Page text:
Phase-contrast x-ray tomography of neuronal tissue at laboratory sources with submicron resolution

Authors

Eckermann M, Topperwien M, Robisch AL, van der Meer F, Stadelmann C, Salditt T

Journal

Journal of Medical Imaging

Citation

J Med Imaging (Bellingham). 2020 Apr 30;124(17):3482-3493.

Abstract

Purpose: Recently, progress has been achieved in implementing phase-contrast tomography of soft biological tissues at laboratory sources. This opens up opportunities for three-dimensional (3-D) histology based on x-ray computed tomography ( mu – and nanoCT) in the direct vicinity of hospitals and biomedical research institutions. Combining advanced x-ray generation and detection techniques with phase reconstruction algorithms, 3-D histology can be obtained even of unstained tissue of the central nervous system, as shown, for example, for biopsies and autopsies of human cerebellum. Depending on the setup, i.e., source, detector, and geometric parameters, laboratory-based tomography can be implemented at very different sizes and length scales. We investigate the extent to which 3-D histology of neuronal tissue can exploit the cone-beam geometry at high magnification M using a nanofocus transmission x-ray tube (nanotube) with a 300 nm minimal spot size (Excillum), combined with a single-photon counting camera. Tightly approaching the source spot with the biopsy punch, we achieve high M approximately 10 1 – 10 2 , high flux density, and exploit the superior efficiency of this detector technology. Approach: Different nanotube configurations such as spot size and flux, M , as well as exposure time, Fresnel number, and coherence are varied and selected in view of resolution, field of view, and/or phase-contrast requirements. Results: The data show that the information content for the cytoarchitecture is enhanced by the phase effect. Comparison of results to those obtained at a microfocus rotating-anode x-ray tomography setup with a high-resolution detector, i.e., in low- M geometry, reveals similar to slightly superior data quality for the nanotube setup. In addition to its compactness, reduced power consumption by a factor of 10 3 , and shorter scan duration, the particular advantage of the nanotube setup also lies in its suitability for pixel detector technology, enabling an increased range of opportunities for applications in laboratory phase-contrast x-ray tomography. Conclusions: The phase retrieval scheme utilized mixes amplitude and phase contrast, with results being robust with respect to reconstruction parameters. Structural information content is comparable to slightly superior to previous results achieved with a microfocus rotating-anode setup but can be obtained in shorter scan time. Beyond advantages as compactness, lowered power consumption, and flexibility, the nanotube setup’s scalability in view of the progress in pixel detector technology is particularly beneficial. Further progress is thus likely to bring 3-D virtual histology to the performance in scan time and throughput required for clinical practice in neuropathology.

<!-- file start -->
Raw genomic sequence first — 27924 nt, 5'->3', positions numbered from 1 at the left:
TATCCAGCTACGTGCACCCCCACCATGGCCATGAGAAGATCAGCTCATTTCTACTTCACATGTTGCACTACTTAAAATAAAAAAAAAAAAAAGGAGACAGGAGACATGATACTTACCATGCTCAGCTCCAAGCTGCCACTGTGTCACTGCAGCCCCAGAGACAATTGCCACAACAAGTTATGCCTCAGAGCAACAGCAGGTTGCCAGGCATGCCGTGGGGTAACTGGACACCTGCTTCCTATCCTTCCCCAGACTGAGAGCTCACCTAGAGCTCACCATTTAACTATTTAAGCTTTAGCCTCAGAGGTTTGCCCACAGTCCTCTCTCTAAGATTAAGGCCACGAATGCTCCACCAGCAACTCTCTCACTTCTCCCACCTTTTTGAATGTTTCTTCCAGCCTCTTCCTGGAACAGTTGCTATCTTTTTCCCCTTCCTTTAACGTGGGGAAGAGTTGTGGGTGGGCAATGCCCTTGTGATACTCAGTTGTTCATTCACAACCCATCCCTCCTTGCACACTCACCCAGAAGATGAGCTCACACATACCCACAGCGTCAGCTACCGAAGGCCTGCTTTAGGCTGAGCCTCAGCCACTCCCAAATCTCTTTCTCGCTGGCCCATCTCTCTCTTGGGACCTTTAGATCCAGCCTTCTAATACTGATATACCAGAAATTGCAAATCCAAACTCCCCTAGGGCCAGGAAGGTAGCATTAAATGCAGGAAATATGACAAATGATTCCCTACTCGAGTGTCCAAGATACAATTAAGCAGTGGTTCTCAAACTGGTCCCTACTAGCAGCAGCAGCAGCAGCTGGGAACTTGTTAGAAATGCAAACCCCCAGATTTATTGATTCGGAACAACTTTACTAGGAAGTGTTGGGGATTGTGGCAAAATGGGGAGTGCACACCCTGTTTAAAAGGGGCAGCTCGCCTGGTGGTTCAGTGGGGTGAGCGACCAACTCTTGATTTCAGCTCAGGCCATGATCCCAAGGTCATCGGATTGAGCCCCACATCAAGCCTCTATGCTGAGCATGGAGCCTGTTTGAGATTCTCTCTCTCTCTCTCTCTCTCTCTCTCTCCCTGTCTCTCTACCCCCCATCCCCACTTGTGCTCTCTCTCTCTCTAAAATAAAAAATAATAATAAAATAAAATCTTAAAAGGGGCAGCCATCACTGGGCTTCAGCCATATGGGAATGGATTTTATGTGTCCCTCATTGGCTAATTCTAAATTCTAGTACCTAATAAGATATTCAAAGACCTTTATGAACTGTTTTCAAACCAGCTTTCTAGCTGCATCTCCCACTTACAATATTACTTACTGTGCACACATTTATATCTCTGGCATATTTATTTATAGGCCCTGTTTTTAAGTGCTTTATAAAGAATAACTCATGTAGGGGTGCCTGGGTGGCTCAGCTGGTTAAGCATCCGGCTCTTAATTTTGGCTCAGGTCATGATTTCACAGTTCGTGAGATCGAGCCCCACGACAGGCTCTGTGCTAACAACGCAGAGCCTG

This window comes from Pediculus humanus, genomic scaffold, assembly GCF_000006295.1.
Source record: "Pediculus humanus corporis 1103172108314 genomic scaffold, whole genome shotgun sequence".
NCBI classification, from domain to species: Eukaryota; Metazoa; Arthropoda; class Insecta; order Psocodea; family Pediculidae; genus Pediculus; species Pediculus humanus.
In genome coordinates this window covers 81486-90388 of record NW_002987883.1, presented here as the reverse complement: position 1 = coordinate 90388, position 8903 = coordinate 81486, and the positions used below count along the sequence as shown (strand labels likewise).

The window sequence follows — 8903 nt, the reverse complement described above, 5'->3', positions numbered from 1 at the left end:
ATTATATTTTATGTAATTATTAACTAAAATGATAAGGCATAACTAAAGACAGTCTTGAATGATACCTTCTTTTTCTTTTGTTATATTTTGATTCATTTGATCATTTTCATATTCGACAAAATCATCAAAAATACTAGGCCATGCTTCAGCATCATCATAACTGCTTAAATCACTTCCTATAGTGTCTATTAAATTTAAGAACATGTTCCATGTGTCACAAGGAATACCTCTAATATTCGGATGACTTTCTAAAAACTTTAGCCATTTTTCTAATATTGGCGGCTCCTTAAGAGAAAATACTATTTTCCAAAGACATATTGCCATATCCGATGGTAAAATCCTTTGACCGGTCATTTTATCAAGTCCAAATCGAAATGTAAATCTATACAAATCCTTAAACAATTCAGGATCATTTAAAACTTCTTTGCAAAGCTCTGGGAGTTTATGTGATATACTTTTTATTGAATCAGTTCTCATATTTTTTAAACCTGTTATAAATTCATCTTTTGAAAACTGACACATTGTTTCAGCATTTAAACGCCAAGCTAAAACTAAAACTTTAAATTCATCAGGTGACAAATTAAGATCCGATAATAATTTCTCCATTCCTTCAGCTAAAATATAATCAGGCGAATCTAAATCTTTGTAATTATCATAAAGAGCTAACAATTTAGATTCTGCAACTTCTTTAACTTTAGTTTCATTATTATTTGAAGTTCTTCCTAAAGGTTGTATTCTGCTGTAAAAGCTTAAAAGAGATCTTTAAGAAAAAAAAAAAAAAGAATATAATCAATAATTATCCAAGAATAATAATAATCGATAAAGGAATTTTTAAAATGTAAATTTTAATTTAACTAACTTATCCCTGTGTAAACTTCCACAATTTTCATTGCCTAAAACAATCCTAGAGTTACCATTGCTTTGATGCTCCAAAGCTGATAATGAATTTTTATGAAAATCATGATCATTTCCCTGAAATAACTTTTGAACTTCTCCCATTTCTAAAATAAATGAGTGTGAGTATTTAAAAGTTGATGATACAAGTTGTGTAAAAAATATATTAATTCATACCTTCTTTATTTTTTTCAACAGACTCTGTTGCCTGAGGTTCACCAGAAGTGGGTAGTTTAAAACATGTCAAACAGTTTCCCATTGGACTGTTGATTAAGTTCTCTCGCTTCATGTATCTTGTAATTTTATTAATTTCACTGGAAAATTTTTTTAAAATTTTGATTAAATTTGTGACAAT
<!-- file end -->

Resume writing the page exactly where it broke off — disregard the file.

DOI

10.1117/1.JMI.7.1.013502
 
Pubmed Link